Better Practice: Trimodality Treatment, 3x Improvement in Stage 3 Non Small Cell Lung Cancer (NSCLC)

Better Practice: Trimodality Treatment, 3x Improvement in Stage 3 Non Small Cell Lung Cancer (NSCLC)



Every year, there will be a certain treatment that will be the highlight of discussion and presentations in every oncology meetings/ events.

Last year, it was immunotherapy durvalumab, which delivered superior results for stage 3 non-small cell lung cancer (NSCLC);

  • adenocarcinoma and squamous
  • irrespective of EGFR status (wild type or mutant)
  • irrespective of PD-L1 status (no PD-L1 testing required)

Addition of durvalumab after concurrent chemo-radiotherapy treatment as adjuvant in stage 3 NSCLC prevent cancer from progressing for longer time.

Suitable patients must be:

  • Stage 3 lung cancer
  • Histology: non-small cell lung cancer (NSCLC) –  adenocarcinoma, squamous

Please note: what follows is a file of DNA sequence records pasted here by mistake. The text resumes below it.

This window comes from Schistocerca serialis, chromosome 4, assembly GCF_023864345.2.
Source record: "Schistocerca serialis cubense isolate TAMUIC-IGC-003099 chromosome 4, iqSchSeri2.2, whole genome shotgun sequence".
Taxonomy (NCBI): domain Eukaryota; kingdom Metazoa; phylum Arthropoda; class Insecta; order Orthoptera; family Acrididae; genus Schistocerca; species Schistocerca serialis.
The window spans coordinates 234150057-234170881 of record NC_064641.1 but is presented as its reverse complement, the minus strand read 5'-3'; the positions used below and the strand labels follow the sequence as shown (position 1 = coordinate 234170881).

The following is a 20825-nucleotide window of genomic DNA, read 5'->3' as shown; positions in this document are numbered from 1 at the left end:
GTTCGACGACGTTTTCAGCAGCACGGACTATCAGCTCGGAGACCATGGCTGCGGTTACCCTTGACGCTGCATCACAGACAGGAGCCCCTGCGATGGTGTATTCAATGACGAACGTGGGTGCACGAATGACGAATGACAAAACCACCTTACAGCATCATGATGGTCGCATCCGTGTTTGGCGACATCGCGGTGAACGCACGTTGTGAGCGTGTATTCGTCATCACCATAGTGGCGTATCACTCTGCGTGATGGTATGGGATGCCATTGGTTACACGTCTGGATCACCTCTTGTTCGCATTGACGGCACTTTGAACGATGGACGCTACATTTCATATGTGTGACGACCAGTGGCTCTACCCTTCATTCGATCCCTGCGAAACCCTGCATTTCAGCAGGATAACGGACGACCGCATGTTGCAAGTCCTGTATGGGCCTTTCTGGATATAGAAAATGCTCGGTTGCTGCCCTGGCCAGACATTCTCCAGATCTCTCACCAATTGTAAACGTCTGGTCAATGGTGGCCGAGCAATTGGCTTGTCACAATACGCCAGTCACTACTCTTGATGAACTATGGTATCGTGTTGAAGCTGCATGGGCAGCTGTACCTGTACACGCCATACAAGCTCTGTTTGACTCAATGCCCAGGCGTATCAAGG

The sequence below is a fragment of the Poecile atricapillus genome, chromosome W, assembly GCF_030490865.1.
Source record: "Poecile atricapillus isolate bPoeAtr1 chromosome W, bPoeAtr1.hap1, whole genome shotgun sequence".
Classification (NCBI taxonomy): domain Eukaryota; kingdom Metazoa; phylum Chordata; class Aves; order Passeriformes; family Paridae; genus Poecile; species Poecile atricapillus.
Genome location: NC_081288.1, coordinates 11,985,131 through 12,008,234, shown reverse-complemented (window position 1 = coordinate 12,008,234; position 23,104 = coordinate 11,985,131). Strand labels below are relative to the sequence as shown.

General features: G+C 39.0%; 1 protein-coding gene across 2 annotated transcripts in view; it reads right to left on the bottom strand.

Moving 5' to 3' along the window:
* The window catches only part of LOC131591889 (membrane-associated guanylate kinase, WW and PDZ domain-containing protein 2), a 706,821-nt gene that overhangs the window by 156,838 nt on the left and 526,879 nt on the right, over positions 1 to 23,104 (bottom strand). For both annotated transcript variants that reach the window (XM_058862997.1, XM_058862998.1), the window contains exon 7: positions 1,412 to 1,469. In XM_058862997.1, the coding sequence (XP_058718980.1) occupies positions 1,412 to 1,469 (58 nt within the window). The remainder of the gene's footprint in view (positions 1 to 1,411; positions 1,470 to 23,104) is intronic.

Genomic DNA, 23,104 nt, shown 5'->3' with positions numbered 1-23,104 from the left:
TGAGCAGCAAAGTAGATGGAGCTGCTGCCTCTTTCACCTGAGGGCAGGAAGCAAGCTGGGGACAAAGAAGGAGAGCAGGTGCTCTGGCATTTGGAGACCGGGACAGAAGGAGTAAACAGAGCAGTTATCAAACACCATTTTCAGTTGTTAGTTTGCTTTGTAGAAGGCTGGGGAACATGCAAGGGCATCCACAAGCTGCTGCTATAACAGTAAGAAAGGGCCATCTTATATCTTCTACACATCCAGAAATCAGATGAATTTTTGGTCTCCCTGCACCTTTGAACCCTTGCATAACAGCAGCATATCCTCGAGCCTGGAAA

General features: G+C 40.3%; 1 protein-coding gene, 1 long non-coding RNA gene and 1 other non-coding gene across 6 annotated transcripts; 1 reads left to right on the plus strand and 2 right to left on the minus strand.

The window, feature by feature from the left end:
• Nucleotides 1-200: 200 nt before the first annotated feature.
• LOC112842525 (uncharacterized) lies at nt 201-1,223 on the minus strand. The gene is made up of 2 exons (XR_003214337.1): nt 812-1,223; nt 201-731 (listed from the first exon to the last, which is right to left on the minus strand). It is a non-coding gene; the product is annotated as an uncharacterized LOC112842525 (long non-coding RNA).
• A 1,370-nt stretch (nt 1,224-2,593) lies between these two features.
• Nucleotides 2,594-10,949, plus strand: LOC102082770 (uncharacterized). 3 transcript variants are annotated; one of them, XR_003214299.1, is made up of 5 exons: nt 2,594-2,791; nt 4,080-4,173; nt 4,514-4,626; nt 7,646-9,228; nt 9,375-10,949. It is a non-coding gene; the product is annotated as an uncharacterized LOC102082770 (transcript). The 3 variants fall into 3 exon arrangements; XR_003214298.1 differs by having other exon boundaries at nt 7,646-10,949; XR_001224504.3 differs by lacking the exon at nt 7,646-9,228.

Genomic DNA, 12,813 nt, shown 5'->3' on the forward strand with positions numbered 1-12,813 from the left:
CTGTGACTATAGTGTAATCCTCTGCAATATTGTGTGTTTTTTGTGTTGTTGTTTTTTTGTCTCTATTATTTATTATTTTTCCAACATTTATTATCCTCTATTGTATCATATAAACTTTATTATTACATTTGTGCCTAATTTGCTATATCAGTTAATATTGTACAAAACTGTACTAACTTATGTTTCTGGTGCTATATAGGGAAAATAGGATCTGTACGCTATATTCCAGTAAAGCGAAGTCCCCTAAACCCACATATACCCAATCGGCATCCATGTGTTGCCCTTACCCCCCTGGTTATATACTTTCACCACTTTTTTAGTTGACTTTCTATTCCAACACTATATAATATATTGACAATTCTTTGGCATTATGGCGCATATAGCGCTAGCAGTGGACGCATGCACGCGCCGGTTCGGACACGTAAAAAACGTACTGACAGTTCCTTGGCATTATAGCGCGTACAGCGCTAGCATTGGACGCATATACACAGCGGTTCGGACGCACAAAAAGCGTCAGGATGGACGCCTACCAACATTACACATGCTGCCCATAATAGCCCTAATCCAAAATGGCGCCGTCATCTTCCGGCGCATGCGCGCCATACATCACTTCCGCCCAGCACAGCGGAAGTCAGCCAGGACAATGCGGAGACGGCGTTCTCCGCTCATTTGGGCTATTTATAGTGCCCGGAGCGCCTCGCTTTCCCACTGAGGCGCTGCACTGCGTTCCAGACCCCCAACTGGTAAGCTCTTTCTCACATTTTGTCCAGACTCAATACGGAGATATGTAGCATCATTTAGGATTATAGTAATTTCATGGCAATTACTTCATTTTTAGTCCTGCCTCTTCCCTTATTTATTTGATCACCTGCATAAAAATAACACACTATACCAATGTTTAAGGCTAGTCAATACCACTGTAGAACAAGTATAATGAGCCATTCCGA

• Good performance status a.k.a able to walk about and perform daily activities independently
  • Complete concurrent chemotherapy and radiotherapy treatments
PACIFIC trial overview


  • On average, 3x longer duration without disease progression 16.8 months (trimodality) vs 5.6 months (chemotherapy and radiotherapy only).
  • At 18 months, no progression of cancer in 44% of patients on trimodality (vs 27% patients on chemotherapy and radiotherapy only).
PACIFIC trial: Significant improvement in progression free survival (PFS)

Important: This medication, which will likely cost above 100k, is currently available for free as it is awaiting registration and approval from regulatory authority.

[Programme ended. Treatment now cost around 150k for one year treatment; two weekly treatment x 26, with patient assistance program buy 1, free 1.]

The above result was undeniably good and the final result on overall survival will likely show improvement as well.

I hope more stage 3 patients will be able to have access to this effective treatment.


Update (post ESMO Munich 2018);

Further analysis of Pacific trial data noted that this treatment was:

  • Less effective/ no significant treatment with placebo in NSCLC patients with:
    • PD-L1 mutation < 1%
    • EGFR mutation positive 
  • More effective in NSCLC patients
    • Using cisplatin and etoposide concurrent chemotherapy
    • Initiating durvalumab treatment less than 14 days (when compared with > 14 days) after completion on concurrent chemo-radiotherapy.


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